Shown in Pieces
According to modernism’s idea of the “white cube,” surroundings should be shut out, walls should be painted white, the ceiling should be the only source of light in the room. Through this format it is assumed that the art is free to live its own life and exist in a kind of eternity of display.
Formats in general can be regarded as unspoken agreements underlying conversation, as well as support structures for communication, that which makes interpersonal exchange possible. Through standardization different conventions are continuously being created. Be it standardized paper or newspaper formats, TV or film formats, or for example architectural formats, such as the gallery, or city space. The format can be understood through its frequency—a common structure that becomes recognizable through repetition and labeling.
Contrary to the norms of the white cube, Sinne’s premises have large windows vetting out onto shopping streets, bearing witness to its history as a store. The viewer moves around seamlessly in the rooms where desire and escapism unite; just as easily, the gallery visitor and the consumers of commercial wares move through the city space. Just like a shop, a gallery space is traditionally a place of consumption and trade. At the same time, however, a critical kind of art also offers a non-normative countermovement. The gallery space shares common ground with the public space in its function of containing potentially divergent, diagonal movements.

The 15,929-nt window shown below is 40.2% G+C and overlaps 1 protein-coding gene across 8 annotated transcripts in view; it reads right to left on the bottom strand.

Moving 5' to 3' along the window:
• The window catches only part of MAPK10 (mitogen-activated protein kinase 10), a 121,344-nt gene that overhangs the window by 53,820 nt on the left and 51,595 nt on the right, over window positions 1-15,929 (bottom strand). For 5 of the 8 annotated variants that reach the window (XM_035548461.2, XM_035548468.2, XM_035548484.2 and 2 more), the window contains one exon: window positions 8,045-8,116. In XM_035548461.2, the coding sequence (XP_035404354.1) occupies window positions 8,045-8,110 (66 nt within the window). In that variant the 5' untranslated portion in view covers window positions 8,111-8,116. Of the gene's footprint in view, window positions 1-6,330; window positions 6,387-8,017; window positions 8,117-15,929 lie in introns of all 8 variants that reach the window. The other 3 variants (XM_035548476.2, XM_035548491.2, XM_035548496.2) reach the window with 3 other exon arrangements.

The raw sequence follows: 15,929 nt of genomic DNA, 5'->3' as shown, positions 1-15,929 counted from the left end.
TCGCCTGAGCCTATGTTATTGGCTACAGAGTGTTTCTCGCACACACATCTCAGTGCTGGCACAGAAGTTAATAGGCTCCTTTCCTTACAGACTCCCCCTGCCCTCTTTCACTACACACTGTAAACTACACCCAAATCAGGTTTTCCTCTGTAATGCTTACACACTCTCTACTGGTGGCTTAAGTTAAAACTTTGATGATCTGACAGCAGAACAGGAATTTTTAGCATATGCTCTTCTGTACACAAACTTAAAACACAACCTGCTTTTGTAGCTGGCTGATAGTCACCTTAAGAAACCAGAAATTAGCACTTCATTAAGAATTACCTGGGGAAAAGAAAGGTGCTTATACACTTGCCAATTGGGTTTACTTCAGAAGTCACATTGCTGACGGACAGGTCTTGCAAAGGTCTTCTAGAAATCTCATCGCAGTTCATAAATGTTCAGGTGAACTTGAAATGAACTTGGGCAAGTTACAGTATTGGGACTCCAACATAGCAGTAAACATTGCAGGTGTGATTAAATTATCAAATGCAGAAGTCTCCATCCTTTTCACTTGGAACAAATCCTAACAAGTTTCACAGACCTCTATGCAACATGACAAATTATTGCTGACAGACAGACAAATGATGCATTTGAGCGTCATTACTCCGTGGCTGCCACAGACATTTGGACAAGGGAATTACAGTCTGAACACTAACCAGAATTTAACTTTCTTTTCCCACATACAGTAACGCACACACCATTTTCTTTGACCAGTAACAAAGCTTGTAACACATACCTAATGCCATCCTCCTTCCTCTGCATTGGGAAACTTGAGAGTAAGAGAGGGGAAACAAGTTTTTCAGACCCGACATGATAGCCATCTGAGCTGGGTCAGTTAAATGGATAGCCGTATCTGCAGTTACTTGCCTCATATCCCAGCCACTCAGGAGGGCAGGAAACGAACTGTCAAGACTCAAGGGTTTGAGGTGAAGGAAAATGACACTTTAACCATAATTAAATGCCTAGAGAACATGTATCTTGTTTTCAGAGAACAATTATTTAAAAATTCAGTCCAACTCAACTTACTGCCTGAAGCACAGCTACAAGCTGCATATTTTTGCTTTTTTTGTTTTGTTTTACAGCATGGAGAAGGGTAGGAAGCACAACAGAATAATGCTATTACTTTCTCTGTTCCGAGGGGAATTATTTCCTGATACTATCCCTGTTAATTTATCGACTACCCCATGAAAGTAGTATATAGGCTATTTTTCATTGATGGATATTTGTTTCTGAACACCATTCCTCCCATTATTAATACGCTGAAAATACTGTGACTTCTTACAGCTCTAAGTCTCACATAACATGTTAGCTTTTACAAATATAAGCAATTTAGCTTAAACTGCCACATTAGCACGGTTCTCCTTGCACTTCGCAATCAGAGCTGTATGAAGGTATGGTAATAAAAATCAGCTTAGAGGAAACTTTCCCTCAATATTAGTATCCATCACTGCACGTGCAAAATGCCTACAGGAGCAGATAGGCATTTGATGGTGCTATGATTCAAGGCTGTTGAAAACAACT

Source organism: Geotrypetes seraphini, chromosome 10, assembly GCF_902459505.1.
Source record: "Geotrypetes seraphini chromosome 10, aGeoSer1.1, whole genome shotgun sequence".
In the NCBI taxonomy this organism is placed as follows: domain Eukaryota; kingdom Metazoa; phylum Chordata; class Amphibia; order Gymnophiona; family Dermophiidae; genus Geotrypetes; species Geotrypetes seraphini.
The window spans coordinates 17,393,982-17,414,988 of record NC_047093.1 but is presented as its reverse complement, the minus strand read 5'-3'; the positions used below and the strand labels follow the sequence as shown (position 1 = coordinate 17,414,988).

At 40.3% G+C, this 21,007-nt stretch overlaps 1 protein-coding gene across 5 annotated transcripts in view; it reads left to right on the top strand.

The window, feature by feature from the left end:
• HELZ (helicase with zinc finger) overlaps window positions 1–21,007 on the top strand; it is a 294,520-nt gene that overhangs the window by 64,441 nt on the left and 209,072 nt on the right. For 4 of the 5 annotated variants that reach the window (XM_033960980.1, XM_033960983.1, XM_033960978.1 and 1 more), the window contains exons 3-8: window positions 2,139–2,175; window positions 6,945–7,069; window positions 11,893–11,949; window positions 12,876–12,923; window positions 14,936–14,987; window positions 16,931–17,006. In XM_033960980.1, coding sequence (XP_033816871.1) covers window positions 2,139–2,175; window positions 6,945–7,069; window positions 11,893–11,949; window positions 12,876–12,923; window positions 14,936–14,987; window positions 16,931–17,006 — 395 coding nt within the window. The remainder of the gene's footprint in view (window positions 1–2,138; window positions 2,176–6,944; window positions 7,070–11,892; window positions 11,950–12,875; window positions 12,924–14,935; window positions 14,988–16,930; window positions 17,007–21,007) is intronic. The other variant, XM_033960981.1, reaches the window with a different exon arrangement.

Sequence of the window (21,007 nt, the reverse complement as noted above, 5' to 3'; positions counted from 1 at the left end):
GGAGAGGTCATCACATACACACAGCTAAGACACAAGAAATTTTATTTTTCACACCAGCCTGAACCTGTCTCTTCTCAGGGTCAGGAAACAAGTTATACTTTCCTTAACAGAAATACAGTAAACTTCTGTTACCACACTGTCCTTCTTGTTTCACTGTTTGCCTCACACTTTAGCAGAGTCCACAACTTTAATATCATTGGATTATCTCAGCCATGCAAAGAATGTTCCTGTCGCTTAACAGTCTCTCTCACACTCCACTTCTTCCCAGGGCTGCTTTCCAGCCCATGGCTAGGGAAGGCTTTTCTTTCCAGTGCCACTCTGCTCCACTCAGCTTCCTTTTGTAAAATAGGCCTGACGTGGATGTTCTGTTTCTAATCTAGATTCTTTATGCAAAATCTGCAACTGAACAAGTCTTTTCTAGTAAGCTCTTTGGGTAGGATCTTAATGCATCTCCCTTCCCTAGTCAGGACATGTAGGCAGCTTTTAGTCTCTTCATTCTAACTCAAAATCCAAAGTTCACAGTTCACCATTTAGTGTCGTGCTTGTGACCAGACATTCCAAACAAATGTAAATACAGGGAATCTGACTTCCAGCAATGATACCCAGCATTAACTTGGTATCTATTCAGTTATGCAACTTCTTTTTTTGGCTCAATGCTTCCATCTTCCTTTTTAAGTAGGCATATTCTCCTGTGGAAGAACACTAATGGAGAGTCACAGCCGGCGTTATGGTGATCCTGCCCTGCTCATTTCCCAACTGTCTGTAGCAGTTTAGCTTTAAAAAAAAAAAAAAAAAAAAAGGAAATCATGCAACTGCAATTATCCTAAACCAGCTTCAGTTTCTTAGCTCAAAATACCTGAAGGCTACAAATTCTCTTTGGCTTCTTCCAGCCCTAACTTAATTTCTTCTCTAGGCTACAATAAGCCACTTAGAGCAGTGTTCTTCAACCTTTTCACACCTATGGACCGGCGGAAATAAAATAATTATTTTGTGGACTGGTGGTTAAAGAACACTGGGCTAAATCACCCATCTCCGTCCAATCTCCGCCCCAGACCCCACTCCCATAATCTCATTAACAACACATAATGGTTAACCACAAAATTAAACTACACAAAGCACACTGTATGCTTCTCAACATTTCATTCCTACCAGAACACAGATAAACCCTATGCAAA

The exhibition Shown in Pieces comments on the internal logic of space. Using the premises of Galleri Sinne and the question of the rhetoric of the format as points of departure, we have worked with associative, at times historical references. Inscribed in the history of the gallery space we find illusion and imitation to be central terms. With their origins in the representational traditions of classical art, the terms are used in the different parts of the exhibition to show the power of our common conceptual contract.
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